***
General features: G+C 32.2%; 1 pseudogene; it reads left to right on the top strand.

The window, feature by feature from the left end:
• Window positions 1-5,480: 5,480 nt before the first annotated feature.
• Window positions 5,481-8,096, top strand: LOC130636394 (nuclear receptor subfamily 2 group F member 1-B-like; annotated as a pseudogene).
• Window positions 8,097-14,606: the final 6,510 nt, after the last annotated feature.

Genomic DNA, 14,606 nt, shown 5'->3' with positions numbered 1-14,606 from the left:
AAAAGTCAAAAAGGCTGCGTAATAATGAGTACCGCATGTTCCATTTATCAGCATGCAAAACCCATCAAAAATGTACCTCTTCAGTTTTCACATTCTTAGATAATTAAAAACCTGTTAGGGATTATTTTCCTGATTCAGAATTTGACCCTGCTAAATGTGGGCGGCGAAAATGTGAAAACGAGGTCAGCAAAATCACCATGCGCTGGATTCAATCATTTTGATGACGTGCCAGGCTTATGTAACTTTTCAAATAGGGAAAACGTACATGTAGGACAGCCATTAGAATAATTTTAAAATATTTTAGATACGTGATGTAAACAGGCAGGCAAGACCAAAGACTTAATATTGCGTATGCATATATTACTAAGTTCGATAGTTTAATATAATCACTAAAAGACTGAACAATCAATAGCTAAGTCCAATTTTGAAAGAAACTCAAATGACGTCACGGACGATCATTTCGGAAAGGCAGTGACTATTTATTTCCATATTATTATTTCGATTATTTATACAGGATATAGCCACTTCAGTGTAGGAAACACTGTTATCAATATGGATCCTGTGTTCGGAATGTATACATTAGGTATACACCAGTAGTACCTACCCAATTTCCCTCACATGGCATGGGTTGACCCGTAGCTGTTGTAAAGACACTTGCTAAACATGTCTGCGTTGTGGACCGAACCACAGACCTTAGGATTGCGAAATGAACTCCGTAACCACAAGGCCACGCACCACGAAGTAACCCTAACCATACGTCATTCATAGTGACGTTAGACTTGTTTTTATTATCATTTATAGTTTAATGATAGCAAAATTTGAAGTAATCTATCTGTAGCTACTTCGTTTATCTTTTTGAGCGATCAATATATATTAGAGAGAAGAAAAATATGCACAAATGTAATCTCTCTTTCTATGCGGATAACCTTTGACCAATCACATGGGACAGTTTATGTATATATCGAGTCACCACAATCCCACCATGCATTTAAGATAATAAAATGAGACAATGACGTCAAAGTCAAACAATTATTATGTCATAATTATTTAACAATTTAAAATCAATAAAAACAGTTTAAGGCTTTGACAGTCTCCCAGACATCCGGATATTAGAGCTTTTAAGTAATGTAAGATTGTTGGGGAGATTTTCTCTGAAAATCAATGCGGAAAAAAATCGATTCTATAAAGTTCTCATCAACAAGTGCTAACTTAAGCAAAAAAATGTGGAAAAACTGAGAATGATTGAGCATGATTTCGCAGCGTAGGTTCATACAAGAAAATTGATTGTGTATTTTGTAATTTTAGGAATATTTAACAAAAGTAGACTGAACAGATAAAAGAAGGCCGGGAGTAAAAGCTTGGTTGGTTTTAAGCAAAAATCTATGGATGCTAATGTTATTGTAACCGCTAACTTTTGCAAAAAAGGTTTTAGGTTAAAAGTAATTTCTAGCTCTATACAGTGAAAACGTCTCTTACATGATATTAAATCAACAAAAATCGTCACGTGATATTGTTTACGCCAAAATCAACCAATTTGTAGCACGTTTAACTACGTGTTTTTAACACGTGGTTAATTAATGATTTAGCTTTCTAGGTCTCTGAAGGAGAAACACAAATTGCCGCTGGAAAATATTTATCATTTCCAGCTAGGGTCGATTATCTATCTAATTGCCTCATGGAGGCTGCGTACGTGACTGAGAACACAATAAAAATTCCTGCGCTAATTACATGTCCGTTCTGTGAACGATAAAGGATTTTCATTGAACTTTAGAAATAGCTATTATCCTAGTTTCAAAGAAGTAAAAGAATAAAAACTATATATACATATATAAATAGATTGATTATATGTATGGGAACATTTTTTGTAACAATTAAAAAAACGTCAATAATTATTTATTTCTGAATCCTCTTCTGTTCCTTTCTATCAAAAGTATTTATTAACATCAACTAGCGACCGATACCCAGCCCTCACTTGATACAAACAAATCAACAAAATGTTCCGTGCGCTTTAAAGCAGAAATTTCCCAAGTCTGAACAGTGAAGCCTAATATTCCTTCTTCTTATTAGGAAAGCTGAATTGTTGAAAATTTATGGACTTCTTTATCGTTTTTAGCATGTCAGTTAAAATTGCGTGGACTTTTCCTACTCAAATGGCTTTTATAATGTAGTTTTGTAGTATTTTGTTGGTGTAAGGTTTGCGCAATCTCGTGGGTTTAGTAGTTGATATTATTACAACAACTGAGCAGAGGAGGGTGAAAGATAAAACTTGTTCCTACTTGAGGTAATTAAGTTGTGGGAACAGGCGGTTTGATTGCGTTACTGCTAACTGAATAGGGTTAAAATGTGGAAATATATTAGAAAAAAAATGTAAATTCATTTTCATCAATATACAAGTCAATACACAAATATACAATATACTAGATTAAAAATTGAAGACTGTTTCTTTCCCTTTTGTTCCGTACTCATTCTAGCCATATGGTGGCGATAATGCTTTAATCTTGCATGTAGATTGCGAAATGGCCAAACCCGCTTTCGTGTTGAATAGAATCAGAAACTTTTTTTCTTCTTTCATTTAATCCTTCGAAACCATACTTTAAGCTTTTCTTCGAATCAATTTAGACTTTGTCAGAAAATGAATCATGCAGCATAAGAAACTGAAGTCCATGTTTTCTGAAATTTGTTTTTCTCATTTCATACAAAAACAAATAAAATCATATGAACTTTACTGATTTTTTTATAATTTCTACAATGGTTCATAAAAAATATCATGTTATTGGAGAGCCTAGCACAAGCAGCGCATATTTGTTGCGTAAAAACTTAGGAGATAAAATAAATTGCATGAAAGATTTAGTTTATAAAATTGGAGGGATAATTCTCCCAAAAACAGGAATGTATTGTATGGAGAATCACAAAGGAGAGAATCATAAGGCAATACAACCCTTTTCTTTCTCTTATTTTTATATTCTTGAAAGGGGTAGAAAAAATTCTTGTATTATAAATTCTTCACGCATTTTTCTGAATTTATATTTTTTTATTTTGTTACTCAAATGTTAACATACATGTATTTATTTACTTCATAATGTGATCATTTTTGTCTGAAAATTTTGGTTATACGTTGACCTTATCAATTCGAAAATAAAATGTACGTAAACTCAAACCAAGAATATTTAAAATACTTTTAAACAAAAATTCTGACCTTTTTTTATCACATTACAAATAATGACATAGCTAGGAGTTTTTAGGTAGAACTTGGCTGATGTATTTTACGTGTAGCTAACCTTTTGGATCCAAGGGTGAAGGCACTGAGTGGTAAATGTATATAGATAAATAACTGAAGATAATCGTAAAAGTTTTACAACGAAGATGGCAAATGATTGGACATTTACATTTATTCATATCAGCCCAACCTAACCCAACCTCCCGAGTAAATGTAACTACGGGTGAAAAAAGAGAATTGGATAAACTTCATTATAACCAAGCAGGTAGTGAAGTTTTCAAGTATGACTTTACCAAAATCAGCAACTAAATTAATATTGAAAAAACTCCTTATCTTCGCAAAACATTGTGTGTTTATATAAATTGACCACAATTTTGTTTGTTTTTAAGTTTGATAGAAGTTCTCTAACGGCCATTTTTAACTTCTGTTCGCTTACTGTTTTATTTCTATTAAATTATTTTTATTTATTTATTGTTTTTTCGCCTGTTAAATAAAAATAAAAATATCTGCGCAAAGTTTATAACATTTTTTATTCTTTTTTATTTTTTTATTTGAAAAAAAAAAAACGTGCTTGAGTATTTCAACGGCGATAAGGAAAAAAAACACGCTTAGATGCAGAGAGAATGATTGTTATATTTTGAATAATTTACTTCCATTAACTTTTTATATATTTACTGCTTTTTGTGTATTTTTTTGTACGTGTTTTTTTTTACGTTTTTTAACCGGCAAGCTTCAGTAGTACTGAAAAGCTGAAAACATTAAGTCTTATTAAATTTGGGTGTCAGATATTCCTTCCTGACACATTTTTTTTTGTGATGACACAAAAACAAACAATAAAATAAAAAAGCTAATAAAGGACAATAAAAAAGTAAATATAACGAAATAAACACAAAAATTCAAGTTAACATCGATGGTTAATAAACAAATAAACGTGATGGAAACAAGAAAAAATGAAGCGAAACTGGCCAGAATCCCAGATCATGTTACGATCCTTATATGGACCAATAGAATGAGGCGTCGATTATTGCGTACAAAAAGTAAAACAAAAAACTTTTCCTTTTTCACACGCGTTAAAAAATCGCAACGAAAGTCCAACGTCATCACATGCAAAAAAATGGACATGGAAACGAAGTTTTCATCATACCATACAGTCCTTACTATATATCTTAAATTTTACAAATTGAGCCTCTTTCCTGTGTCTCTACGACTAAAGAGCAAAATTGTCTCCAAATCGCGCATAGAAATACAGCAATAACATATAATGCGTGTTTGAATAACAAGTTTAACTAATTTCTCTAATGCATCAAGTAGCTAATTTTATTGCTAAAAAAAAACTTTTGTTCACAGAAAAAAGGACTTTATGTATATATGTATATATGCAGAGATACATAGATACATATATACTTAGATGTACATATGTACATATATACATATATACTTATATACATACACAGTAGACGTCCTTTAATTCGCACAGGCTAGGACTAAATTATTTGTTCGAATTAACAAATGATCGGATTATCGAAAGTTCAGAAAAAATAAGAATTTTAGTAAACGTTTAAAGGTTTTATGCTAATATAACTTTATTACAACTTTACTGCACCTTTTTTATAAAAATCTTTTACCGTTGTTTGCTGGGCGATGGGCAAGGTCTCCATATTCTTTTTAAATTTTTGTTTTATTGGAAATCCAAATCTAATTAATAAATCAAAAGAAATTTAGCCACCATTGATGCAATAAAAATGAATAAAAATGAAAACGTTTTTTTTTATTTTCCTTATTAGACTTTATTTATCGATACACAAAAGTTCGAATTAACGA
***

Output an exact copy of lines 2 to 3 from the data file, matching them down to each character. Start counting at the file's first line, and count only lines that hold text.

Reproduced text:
The window, feature by feature from the left end:
• Window positions 1-5,480: 5,480 nt before the first annotated feature.